Historian, writer and research consultant David Votta has worked as History Librarian & Archivist for the Capital Area District Library since 2004. Previous to CADL he was employed at the Detroit Institute of Arts Research Library/Archives and as a freelance reporter for NPR affiliate WDET in Detroit. He has studied at the Rare Book School at the University of Virginia and currently serves on more boards and commissions than he would like to think about.

3 responses to “Lost Lansing: Leslie’s Voltairine de Cleyre shattered the bounds of convention”

  1. bill castanier

    This is an amazing piece of Lansing history =quite a find


    This is so interesting, I didn’t any of this. There must be ‘something in the water,’ as the saying goes. Thanks so much for telling us about her. I went to high school in St. Johns, some of my family lived there in that same time period. I wonder if the local papers had anything about her. Fascinating.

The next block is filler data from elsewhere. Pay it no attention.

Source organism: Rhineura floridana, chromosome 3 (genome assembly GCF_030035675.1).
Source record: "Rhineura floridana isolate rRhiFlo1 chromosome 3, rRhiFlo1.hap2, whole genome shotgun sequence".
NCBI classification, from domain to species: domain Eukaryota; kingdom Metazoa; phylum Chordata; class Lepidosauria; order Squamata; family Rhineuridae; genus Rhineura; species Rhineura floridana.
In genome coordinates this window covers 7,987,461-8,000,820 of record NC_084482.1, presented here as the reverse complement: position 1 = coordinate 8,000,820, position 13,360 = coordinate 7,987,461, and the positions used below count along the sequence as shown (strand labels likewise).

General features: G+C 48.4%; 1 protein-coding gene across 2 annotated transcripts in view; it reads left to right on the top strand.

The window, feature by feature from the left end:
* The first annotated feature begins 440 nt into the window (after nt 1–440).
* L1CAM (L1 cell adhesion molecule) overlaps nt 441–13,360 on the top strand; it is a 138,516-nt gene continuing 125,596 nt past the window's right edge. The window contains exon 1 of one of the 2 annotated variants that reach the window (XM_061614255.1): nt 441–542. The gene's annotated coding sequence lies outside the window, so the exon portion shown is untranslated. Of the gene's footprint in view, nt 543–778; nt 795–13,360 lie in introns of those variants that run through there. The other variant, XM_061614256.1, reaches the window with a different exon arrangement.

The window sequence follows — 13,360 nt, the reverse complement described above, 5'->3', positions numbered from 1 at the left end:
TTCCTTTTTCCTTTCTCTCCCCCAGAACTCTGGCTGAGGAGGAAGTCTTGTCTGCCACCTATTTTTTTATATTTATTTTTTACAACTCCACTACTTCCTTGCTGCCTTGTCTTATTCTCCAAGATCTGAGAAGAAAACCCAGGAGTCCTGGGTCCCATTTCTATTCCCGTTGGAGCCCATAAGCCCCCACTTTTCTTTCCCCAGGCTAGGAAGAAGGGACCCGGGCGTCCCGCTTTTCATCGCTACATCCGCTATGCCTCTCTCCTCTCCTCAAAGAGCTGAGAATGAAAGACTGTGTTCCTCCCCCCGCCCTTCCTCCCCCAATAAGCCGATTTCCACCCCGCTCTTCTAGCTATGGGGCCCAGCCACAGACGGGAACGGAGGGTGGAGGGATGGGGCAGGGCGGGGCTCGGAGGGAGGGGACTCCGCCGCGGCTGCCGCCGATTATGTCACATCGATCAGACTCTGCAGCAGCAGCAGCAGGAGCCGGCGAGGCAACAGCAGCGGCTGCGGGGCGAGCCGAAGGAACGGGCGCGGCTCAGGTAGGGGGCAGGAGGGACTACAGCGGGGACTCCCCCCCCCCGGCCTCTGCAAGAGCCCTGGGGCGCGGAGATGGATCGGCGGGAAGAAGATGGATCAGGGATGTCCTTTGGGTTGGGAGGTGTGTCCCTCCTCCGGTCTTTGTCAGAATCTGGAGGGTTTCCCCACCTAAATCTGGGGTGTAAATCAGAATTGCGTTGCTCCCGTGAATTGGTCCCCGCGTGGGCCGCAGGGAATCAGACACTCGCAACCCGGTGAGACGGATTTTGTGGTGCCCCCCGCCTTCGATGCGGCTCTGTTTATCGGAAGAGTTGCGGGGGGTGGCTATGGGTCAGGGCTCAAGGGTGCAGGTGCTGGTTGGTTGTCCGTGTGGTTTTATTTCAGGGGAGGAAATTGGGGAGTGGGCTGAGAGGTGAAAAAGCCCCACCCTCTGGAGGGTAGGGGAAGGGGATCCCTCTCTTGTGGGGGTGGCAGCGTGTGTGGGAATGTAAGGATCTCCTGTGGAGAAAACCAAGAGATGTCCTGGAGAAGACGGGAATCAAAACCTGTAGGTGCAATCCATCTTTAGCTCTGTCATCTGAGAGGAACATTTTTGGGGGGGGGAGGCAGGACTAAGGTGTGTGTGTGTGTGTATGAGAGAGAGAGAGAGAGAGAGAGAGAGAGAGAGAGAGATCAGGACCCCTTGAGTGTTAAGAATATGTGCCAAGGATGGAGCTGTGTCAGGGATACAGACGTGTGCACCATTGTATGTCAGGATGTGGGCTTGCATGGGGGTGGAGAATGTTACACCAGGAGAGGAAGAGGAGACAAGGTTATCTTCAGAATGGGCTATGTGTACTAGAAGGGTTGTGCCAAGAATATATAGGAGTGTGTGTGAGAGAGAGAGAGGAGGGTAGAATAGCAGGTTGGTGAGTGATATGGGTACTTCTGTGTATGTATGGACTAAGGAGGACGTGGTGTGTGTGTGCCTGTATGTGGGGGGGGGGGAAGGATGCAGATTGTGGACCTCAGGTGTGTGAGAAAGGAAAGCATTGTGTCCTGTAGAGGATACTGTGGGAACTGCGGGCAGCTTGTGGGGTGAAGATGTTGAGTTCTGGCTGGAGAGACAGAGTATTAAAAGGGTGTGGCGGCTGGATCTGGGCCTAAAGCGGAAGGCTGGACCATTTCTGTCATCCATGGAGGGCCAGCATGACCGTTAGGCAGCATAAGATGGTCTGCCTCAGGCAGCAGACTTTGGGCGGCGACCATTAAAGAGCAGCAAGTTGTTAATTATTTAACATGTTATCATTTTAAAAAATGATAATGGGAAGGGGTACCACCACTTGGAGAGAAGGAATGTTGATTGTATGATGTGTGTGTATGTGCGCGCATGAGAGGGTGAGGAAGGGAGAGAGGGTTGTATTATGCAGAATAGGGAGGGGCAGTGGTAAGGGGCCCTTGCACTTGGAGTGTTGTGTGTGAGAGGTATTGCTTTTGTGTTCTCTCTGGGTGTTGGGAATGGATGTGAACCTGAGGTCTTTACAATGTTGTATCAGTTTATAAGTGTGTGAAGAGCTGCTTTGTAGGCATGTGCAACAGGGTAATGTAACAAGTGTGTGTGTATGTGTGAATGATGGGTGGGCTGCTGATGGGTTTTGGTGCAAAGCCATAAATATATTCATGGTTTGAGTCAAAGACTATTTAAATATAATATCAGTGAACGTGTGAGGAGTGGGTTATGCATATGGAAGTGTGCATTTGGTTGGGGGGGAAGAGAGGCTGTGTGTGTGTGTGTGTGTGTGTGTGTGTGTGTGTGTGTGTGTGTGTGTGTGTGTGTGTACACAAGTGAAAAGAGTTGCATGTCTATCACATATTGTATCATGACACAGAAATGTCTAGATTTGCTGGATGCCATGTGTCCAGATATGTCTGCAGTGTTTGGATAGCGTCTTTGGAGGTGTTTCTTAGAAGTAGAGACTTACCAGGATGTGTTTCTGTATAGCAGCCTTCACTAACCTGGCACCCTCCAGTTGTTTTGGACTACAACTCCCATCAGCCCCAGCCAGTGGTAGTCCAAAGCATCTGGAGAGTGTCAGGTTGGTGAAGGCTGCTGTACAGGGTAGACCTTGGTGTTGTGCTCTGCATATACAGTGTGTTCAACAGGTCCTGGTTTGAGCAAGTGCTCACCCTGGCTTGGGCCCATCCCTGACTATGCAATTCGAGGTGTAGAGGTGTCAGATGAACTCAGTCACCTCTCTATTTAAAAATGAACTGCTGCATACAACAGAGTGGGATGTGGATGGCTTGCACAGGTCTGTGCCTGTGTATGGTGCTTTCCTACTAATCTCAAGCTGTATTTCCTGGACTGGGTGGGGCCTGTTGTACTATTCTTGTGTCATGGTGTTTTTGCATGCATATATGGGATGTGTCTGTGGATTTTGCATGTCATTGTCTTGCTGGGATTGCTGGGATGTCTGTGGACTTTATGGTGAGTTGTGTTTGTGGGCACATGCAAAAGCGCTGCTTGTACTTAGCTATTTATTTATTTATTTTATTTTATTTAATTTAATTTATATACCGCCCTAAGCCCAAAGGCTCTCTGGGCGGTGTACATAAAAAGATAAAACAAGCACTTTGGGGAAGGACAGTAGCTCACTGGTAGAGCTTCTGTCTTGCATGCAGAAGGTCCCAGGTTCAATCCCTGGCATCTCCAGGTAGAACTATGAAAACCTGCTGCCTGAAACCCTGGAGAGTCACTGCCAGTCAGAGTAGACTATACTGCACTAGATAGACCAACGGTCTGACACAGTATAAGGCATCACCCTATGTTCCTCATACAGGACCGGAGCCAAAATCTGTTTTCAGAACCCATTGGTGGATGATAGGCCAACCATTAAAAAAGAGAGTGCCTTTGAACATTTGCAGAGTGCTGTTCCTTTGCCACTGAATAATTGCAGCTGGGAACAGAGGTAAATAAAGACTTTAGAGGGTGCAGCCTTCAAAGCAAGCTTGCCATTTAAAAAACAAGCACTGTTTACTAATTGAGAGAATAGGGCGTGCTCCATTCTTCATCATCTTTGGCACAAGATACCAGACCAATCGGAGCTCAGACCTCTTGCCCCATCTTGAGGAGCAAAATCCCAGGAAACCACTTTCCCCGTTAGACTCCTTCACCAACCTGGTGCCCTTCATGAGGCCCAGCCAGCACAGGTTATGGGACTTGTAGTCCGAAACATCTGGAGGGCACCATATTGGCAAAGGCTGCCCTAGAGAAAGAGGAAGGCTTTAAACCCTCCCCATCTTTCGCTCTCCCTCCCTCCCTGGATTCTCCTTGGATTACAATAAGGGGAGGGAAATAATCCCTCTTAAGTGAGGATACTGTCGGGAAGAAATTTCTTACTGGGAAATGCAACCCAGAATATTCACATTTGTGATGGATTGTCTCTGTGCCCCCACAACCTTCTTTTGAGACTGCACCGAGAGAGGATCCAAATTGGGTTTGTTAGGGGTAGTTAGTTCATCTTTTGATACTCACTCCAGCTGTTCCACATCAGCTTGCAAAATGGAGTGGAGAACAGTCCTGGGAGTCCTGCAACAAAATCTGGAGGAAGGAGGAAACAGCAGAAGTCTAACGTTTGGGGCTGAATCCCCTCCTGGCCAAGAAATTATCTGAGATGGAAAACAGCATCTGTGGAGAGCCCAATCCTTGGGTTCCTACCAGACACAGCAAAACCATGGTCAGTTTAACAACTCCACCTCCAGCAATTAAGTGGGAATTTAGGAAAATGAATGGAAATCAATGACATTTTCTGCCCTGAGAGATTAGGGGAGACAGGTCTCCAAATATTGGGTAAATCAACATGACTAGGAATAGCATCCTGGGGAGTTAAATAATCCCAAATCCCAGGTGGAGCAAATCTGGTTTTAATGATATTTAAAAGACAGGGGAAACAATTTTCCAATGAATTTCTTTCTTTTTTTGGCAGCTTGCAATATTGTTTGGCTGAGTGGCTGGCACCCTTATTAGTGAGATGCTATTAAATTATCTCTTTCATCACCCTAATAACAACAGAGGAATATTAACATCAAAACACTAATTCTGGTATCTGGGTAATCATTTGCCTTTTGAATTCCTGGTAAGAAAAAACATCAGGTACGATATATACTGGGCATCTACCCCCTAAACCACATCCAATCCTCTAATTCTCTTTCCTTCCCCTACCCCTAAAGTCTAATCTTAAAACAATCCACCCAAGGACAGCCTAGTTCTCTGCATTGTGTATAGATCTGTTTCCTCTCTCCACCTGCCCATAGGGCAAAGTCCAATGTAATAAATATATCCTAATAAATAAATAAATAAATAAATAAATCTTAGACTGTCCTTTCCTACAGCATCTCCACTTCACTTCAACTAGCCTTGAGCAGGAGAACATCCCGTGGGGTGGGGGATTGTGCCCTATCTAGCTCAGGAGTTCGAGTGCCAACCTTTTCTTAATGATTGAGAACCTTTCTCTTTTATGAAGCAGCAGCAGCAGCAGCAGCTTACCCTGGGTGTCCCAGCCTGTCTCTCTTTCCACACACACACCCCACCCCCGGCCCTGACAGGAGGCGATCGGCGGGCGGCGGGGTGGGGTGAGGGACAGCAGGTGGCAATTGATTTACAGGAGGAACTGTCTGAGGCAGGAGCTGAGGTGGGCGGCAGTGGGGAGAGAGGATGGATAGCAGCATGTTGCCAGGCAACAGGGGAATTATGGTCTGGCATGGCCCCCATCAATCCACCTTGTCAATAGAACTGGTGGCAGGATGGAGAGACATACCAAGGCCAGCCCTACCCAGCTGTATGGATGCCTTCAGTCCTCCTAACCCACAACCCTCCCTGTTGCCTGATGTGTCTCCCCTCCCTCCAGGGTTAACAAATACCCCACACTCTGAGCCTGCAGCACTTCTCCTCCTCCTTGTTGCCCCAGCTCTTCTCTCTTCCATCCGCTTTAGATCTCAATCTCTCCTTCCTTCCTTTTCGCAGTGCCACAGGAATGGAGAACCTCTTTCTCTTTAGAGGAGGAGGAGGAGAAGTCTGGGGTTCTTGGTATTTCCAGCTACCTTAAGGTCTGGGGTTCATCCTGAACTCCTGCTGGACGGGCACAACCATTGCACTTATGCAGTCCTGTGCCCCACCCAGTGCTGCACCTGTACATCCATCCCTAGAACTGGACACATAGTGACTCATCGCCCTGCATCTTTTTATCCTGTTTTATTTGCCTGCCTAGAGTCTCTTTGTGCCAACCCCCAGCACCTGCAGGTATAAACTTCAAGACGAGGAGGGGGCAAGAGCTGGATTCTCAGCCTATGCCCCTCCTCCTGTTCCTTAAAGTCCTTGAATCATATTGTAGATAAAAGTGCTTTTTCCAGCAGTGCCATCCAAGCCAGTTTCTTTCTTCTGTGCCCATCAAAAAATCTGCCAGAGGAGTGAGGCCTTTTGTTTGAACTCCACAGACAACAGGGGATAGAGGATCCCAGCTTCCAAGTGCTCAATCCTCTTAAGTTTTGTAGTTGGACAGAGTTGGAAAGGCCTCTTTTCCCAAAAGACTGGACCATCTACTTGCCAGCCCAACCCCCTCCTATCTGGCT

3. sandles

    Glad to see that this connection has gotten some attention, it seems like it remains a relatively obscure factoid to most people.

    Visitors coming across this article might also be interested in learning that De Cleyre lived in Grand Rapids, Michigan for a few years as well during an important period in her life when she got politically involved with the freethought movement, started lecturing and writing newspapers, became an editor of “The Progressive Age,” and eventually became an anarchist.

    This Grand Rapids connection is detailed in a history of anarchists in Grand Rapids titled “Mob Work”: